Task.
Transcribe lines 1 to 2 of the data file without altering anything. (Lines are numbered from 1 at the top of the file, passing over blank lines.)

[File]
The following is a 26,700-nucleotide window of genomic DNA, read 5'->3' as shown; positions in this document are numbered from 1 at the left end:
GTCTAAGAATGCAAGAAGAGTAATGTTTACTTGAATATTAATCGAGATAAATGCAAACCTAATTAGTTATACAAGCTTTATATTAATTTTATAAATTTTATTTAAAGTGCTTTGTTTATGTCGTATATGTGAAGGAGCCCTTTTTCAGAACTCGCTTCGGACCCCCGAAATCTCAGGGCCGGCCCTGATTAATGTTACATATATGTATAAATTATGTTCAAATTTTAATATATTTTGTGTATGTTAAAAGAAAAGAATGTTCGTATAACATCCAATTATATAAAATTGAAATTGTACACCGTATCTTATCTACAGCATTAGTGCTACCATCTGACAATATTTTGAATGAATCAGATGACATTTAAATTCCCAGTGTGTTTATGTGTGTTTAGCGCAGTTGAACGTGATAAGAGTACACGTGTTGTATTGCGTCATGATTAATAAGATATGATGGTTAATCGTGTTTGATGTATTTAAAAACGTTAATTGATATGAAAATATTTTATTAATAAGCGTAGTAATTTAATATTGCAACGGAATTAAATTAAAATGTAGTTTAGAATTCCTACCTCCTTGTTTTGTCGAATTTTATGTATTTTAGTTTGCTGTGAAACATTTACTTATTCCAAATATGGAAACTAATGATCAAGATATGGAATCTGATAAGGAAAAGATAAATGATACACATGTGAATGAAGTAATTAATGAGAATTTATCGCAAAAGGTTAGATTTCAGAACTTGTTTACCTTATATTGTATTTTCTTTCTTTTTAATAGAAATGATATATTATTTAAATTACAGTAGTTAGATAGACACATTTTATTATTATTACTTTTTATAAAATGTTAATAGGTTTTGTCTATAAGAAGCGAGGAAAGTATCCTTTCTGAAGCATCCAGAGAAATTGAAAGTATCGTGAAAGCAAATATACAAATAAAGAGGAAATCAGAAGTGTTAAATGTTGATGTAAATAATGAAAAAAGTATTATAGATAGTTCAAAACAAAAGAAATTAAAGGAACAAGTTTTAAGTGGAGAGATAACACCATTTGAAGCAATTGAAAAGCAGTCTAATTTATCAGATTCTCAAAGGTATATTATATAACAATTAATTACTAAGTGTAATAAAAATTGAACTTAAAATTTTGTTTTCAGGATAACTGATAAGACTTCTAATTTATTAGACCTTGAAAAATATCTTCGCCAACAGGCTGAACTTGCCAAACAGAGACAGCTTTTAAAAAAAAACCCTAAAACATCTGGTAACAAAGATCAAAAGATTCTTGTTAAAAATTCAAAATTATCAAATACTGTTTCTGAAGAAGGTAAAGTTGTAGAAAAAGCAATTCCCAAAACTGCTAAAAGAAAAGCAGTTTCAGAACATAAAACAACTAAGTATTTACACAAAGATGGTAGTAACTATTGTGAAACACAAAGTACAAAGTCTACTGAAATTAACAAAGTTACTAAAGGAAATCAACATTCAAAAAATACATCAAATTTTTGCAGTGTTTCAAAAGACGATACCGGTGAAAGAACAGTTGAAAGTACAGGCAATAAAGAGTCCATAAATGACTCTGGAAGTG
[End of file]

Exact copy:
The following is a 26,700-nucleotide window of genomic DNA, read 5'->3' as shown; positions in this document are numbered from 1 at the left end:
GTCTAAGAATGCAAGAAGAGTAATGTTTACTTGAATATTAATCGAGATAAATGCAAACCTAATTAGTTATACAAGCTTTATATTAATTTTATAAATTTTATTTAAAGTGCTTTGTTTATGTCGTATATGTGAAGGAGCCCTTTTTCAGAACTCGCTTCGGACCCCCGAAATCTCAGGGCCGGCCCTGATTAATGTTACATATATGTATAAATTATGTTCAAATTTTAATATATTTTGTGTATGTTAAAAGAAAAGAATGTTCGTATAACATCCAATTATATAAAATTGAAATTGTACACCGTATCTTATCTACAGCATTAGTGCTACCATCTGACAATATTTTGAATGAATCAGATGACATTTAAATTCCCAGTGTGTTTATGTGTGTTTAGCGCAGTTGAACGTGATAAGAGTACACGTGTTGTATTGCGTCATGATTAATAAGATATGATGGTTAATCGTGTTTGATGTATTTAAAAACGTTAATTGATATGAAAATATTTTATTAATAAGCGTAGTAATTTAATATTGCAACGGAATTAAATTAAAATGTAGTTTAGAATTCCTACCTCCTTGTTTTGTCGAATTTTATGTATTTTAGTTTGCTGTGAAACATTTACTTATTCCAAATATGGAAACTAATGATCAAGATATGGAATCTGATAAGGAAAAGATAAATGATACACATGTGAATGAAGTAATTAATGAGAATTTATCGCAAAAGGTTAGATTTCAGAACTTGTTTACCTTATATTGTATTTTCTTTCTTTTTAATAGAAATGATATATTATTTAAATTACAGTAGTTAGATAGACACATTTTATTATTATTACTTTTTATAAAATGTTAATAGGTTTTGTCTATAAGAAGCGAGGAAAGTATCCTTTCTGAAGCATCCAGAGAAATTGAAAGTATCGTGAAAGCAAATATACAAATAAAGAGGAAATCAGAAGTGTTAAATGTTGATGTAAATAATGAAAAAAGTATTATAGATAGTTCAAAACAAAAGAAATTAAAGGAACAAGTTTTAAGTGGAGAGATAACACCATTTGAAGCAATTGAAAAGCAGTCTAATTTATCAGATTCTCAAAGGTATATTATATAACAATTAATTACTAAGTGTAATAAAAATTGAACTTAAAATTTTGTTTTCAGGATAACTGATAAGACTTCTAATTTATTAGACCTTGAAAAATATCTTCGCCAACAGGCTGAACTTGCCAAACAGAGACAGCTTTTAAAAAAAAACCCTAAAACATCTGGTAACAAAGATCAAAAGATTCTTGTTAAAAATTCAAAATTATCAAATACTGTTTCTGAAGAAGGTAAAGTTGTAGAAAAAGCAATTCCCAAAACTGCTAAAAGAAAAGCAGTTTCAGAACATAAAACAACTAAGTATTTACACAAAGATGGTAGTAACTATTGTGAAACACAAAGTACAAAGTCTACTGAAATTAACAAAGTTACTAAAGGAAATCAACATTCAAAAAATACATCAAATTTTTGCAGTGTTTCAAAAGACGATACCGGTGAAAGAACAGTTGAAAGTACAGGCAATAAAGAGTCCATAAATGACTCTGGAAGTG